"Biocides" was Rachel Carson's term for pesticides that kill indiscriminately. They haven't been much talked about since the banning of DDT and relatives in the 1970s – until now.
As Pete Gober, who heads the U.S. Fish and Wildlife Service's effort to save the black-footed ferret, America's most endangered mammal, put it recently: "The incredibly dumb things we did 40 years ago are coming full circle." Had I heard of a biocide calledRozol? I had not.
Rozol makes creatures that ingest it bleed from every orifice and stagger around for the week or two or three it takes them to die, attracting predators and scavengers. Whatever eats the anticoagulant-laced victim dies, too.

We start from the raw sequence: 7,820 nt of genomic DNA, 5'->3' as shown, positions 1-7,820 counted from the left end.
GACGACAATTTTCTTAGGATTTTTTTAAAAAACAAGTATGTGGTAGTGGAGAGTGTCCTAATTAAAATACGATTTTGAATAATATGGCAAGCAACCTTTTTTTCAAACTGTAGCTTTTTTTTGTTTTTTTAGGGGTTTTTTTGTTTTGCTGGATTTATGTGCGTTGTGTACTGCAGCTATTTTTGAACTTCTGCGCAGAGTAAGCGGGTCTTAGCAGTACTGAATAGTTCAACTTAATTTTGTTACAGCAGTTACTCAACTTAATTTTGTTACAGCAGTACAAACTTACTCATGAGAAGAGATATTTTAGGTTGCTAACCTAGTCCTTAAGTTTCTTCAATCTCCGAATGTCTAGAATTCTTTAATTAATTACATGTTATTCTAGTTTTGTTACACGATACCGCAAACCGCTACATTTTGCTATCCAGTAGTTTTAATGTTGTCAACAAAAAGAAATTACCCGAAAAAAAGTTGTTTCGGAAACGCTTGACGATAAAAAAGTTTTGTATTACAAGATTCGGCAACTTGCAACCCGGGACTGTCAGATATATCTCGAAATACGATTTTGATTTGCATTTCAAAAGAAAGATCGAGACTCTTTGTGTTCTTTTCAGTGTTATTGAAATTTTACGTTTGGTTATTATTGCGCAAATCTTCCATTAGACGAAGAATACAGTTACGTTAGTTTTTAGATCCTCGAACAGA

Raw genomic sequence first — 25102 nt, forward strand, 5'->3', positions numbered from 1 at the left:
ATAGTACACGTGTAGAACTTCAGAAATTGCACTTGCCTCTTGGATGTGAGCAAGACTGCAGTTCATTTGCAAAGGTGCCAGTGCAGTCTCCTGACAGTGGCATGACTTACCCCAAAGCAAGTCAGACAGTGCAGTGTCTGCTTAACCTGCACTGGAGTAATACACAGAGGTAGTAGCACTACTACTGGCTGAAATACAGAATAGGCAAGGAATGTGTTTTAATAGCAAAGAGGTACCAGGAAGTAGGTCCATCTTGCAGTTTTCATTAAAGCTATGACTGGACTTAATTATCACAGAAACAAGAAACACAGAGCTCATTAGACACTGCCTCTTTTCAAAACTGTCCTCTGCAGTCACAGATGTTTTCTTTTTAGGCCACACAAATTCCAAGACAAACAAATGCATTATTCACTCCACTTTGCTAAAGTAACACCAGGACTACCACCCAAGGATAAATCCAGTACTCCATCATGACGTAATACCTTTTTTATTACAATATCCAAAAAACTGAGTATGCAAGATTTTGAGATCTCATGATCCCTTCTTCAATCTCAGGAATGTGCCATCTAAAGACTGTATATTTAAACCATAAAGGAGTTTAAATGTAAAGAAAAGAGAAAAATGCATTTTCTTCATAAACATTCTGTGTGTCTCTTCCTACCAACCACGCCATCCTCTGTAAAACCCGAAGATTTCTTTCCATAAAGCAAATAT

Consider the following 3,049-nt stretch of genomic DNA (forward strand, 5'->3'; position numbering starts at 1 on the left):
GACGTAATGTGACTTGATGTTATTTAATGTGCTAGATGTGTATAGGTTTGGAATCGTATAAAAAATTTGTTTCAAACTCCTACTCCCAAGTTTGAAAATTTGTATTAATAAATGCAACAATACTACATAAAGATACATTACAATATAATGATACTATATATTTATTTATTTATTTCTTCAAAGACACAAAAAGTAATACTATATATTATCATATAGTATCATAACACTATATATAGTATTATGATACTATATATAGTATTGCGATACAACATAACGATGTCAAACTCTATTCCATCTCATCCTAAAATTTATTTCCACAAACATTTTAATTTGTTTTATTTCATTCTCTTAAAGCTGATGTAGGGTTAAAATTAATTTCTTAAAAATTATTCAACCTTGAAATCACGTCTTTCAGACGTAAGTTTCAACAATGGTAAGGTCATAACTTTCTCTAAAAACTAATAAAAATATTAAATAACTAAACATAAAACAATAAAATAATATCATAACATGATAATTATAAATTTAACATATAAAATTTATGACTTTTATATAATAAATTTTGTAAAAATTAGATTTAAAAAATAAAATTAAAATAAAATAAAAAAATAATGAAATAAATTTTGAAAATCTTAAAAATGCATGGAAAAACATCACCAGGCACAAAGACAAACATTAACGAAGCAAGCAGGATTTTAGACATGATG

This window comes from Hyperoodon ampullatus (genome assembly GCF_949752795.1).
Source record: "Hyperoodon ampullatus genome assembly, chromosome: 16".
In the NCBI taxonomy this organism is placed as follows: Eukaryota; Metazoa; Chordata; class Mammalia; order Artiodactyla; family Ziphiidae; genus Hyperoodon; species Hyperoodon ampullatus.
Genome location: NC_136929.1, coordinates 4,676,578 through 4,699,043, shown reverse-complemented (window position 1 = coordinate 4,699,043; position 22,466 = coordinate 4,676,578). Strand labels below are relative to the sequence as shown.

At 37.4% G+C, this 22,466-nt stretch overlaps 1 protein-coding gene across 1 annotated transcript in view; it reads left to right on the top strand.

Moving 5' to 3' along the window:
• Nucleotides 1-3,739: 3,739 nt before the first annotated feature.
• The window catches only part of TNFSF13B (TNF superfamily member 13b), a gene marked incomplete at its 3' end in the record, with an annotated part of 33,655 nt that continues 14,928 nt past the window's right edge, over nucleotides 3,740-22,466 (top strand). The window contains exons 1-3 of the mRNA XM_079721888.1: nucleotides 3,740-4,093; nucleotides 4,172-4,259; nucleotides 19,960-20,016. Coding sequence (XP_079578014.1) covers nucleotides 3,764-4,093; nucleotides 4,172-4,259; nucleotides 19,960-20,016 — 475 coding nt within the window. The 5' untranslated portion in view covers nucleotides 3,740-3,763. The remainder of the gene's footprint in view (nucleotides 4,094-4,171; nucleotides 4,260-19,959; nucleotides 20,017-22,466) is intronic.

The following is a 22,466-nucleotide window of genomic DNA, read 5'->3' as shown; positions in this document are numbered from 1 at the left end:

Rozol was registered for black-tailed-prairie dog control in Colorado, Kansas, Nebraska, Oklahoma, Texas, and Wyoming by George W. Bush's EPA and, in May 2009, by Barack Obama's EPA in the rest of the range -- Arizona, Montana, New Mexico, South Dakota, and North Dakota.
Now, this biocide is killing golden eagles, bald eagles, ferruginous hawks, owls, magpies, turkey vultures, badgers, swift foxes, coyotes, raccoons, red-winged blackbirds, wild turkeys, and almost certainly, ferrets.